Upon written request, copies available from: Securities and Exchange Commission, Office of Filings and Information Services, Washington, DC 20549.
Rule 19a-1; SEC File No. 270-240; OMB Control No. 3235-0216
Notice is hereby given that, pursuant to the Paperwork Reduction Act of 1995 (44 U.S.C. 3501-3520), the Securities and Exchange Commission (the “Commission”) is soliciting comments on the collections of information summarized below. The Commission plans to submit these existing collections of information to the Office of Management and Budget (“OMB”) for extension and approval.
Section 19(a) [15 U.S.C. 80a-19(a)] of the Investment Company Act of 1940 (the “Act”) makes it unlawful for any registered investment company to pay any dividend or similar distribution from any source other than the company's net income, unless the payment is accompanied by a written statement to the company's shareholders which adequately discloses the sources of the payment. Section 19(a) authorizes the Commission to prescribe the form of such statement by rule.
Rule 19a-1 [17 CFR 270.19a-1] under the Act, entitled “Written Statement to Accompany Dividend Payments by Management Companies,” sets forth specific requirements for the information that must be included in statements made pursuant to section 19(a) by or on behalf of management companies. The rule requires that the statement indicate what portions of distribution payments are made from net income, net profits and paid-in capital. When any part of the payment is made from net profits, rule 19a-1 also requires that the statement disclose certain other information relating to the appreciation or depreciation of portfolio securities. If an estimated portion is subsequently determined to be significantly inaccurate, a correction must be made on a statement made pursuant to section 19(a) or in the first report to shareholders following the discovery of the inaccuracy.
The purpose of rule 19a-1 is to afford fund shareholders adequate disclosure of the sources from which distribution payments are made. The rule is intended to prevent shareholders from confusing income dividends with distributions made from capital sources. Absent rule 19a-1, shareholders might receive a false impression of fund gains.
Based on a review of filings made with the Commission, the staff estimates that approximately 3,000 portfolios of registered investment companies that are management companies may be subject to rule 19a-1 each year, and that each portfolio on average mails two statements per year to meet the requirements of the rule. The staff further estimates that the time needed to make the determinations required by the rule and to prepare the statement required under the rule is approximately 1.5 hours per statement. The total annual burden for all portfolios therefore is estimated to be approximately 9,000 burden hours.
The staff estimates that approximately one-third of the total annual burden (3,000 hours) would be incurred by a senior administrative officer with an average hourly wage rate of approximately $158 per hour, and approximately two-thirds of the annual burden (6,000 hours) would be incurred by senior clerical staff with an average hourly wage rate of $25 per hour. The staff therefore estimates that the aggregate annual cost of complying with the paperwork requirements of the rule is approximately $624,000 ((3,000 hours × $158) + (6,000 hours × $25)).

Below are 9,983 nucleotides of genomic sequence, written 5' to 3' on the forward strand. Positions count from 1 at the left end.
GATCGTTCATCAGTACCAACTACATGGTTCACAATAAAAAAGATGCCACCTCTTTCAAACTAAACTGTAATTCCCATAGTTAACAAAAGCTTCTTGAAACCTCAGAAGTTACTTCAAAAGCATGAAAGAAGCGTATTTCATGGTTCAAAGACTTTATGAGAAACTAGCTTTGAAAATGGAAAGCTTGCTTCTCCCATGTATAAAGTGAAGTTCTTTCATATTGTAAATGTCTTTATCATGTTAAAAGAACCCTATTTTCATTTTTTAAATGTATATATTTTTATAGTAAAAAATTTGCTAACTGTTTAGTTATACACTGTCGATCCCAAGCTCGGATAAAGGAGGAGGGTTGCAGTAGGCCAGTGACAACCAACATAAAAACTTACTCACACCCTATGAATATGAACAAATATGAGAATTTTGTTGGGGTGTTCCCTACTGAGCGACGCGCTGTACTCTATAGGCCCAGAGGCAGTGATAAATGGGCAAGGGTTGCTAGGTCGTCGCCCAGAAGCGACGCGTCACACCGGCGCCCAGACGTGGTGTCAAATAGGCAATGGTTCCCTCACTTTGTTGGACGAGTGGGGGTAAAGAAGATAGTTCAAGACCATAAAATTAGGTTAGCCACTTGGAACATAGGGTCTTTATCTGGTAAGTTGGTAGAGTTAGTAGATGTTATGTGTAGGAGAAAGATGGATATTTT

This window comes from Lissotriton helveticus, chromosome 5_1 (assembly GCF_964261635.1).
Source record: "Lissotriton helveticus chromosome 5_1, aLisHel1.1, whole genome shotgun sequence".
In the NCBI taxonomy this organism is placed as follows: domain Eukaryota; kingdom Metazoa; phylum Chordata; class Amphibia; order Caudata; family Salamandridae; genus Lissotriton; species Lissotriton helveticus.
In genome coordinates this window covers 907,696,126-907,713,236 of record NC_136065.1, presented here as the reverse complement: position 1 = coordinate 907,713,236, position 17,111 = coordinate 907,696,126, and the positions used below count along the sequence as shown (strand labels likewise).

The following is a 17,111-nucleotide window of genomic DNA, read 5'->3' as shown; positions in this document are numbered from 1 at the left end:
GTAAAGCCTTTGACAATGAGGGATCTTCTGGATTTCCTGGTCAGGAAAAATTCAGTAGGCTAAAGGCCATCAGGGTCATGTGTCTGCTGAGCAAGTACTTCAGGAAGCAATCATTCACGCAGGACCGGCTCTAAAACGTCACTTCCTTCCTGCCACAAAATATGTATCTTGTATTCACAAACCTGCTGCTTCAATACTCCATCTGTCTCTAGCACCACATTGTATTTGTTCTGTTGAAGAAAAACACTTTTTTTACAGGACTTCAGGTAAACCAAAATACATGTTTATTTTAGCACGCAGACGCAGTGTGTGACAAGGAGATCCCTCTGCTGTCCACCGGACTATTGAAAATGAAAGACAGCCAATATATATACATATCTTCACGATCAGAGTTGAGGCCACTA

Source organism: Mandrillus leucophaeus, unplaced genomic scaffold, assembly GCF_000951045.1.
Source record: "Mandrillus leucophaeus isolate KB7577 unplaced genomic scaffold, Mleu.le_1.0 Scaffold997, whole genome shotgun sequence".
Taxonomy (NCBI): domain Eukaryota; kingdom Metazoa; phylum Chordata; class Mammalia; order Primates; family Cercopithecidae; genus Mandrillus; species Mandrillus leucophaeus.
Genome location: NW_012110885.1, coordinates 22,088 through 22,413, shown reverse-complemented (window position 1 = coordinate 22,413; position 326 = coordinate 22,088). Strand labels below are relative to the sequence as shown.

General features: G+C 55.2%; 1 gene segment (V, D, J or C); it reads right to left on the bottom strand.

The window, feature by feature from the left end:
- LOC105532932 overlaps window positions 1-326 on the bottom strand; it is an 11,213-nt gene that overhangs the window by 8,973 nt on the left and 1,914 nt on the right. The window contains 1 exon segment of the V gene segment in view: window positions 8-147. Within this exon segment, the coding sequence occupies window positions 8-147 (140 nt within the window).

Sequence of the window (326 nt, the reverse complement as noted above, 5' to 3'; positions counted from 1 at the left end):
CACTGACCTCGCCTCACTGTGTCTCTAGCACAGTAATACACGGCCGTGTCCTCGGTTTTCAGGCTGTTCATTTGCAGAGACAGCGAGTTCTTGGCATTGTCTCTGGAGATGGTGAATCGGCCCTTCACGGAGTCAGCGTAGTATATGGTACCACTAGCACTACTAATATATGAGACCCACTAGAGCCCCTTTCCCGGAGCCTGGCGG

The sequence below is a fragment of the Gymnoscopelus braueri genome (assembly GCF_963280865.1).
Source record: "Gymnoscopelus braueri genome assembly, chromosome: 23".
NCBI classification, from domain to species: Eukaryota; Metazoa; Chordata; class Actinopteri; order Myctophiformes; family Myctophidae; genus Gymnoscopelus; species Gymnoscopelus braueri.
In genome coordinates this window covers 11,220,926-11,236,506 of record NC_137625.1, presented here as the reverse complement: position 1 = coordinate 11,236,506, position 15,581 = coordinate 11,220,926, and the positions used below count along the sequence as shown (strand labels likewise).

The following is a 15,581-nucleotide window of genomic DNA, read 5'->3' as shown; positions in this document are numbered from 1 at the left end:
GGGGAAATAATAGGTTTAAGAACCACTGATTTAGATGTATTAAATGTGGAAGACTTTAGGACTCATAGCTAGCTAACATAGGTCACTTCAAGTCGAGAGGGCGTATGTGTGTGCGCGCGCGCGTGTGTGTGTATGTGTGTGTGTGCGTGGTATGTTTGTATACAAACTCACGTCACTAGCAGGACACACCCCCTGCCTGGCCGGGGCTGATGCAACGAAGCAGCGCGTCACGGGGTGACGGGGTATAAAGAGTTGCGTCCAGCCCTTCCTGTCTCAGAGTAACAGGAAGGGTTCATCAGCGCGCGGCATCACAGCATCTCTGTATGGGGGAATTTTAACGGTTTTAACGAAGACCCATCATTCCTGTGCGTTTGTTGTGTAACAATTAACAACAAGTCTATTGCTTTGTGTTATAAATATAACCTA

The estimate of average burden hours is made solely for the purposes of the Paperwork Reduction Act, and is not derived from a comprehensive or even a representative survey or study of the costs of Commission rules. Compliance with the collection of information required by rule 19a-1 is mandatory for management companies that make statements to shareholders pursuant to section 19(a) of the Act. Responses will not be kept confidential. An agency may not conduct or sponsor, and a person is not required to respond to, a collection of information unless it displays a currently valid control number.
Written comments are invited on: (a) Whether the collections of information are necessary for the proper performance of the functions of the Commission, including whether the information has practical utility; (b) the accuracy of the Commission's estimate of the burdens of the collections of information; (c) ways to enhance the quality, utility, and clarity of the information collected; and (d) ways to minimize the burdens of the collections of information on respondents, including through the use of automated collection techniques or other forms of information technology. Consideration will be given to comments and suggestions submitted in writing within 60 days of this publication.
Please direct your written comments to R. Corey Booth, Director/Chief Information Officer, Office of Information Technology, Securities and Exchange Commission, 100 F Street, NE., Washington, DC 20549.Start Signature
Dated: January 31, 2006.
Nancy M. Morris,
1. Section 4(3) of the Act [15 U.S.C. 80a-4(3)] defines “management company” as “any investment company other than a face amount certificate company or a unit investment trust.”Back to Citation
2. A few portfolios make monthly distributions from sources other than net income, so the rule requires them to send out a statement 12 times a year. Other portfolios never make such distributions.Back to Citation
3. All hourly rates in this Supporting Statement are derived from the average annual salaries reported for employees outside of New York City in Securities Industry Association, Management and Professional Earnings in the Securities Industry (2003) and Securities Industry Association, Office Salaries in the Securities Industry (2003).Back to Citation
[FR Doc. E6-1622 Filed 2-6-06; 8:45 am]
BILLING CODE 8010-01-P